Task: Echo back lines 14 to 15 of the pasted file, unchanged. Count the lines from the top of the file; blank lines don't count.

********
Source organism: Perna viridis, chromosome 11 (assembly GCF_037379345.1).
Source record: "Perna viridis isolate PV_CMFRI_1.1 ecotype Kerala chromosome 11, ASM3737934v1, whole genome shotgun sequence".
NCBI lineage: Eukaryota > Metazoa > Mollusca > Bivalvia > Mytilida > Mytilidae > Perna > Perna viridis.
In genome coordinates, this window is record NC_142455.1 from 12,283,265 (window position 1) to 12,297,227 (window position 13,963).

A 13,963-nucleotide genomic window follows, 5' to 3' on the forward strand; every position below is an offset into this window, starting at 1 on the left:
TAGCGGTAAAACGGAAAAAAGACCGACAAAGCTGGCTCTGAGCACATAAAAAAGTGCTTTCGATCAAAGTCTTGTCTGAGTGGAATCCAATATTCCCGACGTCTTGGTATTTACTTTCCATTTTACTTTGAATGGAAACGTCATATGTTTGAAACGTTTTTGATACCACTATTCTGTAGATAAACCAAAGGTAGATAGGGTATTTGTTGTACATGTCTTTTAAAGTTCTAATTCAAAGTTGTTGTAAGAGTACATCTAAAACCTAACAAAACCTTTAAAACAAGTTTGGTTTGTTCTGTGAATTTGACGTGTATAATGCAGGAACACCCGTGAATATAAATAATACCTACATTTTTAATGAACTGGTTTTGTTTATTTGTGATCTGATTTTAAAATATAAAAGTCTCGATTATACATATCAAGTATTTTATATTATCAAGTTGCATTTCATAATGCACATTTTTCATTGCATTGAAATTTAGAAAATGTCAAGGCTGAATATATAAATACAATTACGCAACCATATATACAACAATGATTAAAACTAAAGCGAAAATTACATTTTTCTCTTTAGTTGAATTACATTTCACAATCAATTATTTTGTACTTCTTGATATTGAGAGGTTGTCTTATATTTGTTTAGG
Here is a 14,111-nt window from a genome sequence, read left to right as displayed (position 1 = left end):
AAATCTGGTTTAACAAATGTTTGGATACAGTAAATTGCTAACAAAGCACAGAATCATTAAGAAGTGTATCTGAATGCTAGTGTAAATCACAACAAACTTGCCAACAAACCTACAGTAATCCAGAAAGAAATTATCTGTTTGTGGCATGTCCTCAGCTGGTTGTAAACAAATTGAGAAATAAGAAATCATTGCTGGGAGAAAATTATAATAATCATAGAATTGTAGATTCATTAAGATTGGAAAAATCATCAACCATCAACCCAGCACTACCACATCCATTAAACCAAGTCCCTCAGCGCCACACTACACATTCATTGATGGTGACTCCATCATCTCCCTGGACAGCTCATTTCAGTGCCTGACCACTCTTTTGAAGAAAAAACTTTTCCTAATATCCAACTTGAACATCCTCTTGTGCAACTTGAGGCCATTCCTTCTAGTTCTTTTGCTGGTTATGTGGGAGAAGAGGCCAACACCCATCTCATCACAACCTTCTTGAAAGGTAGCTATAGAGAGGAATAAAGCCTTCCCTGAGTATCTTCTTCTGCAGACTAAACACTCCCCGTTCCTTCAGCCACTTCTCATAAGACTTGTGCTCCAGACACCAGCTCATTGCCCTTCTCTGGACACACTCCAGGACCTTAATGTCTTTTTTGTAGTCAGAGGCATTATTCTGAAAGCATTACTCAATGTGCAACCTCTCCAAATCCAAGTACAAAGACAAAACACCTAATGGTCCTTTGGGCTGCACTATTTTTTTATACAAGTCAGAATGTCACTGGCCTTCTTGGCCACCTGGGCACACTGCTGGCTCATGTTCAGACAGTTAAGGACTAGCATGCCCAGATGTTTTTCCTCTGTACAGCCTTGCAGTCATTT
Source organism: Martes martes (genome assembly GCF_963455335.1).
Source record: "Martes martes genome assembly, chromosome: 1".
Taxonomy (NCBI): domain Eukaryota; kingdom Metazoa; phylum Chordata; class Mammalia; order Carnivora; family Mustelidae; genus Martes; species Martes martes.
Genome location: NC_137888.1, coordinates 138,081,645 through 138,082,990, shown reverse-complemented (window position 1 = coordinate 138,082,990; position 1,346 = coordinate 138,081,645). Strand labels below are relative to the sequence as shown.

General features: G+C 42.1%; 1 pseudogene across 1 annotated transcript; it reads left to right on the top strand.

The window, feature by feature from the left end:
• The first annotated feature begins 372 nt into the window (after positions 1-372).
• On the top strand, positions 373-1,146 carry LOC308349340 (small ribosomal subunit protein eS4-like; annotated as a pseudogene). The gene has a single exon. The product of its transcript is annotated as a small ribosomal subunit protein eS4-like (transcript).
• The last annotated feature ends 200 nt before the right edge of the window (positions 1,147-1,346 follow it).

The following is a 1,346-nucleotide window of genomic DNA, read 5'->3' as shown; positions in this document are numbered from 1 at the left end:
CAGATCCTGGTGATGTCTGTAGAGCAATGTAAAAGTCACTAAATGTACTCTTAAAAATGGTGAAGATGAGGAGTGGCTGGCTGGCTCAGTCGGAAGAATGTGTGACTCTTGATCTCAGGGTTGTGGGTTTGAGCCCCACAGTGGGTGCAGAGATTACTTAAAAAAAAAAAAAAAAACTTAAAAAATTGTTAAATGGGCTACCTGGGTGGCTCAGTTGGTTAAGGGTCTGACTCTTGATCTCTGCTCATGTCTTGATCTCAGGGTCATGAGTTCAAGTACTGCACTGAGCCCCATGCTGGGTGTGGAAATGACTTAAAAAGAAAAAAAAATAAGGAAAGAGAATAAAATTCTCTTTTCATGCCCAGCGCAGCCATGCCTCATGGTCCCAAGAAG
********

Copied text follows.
The window, feature by feature from the left end:
• The first annotated feature begins 372 nt into the window (after positions 1-372).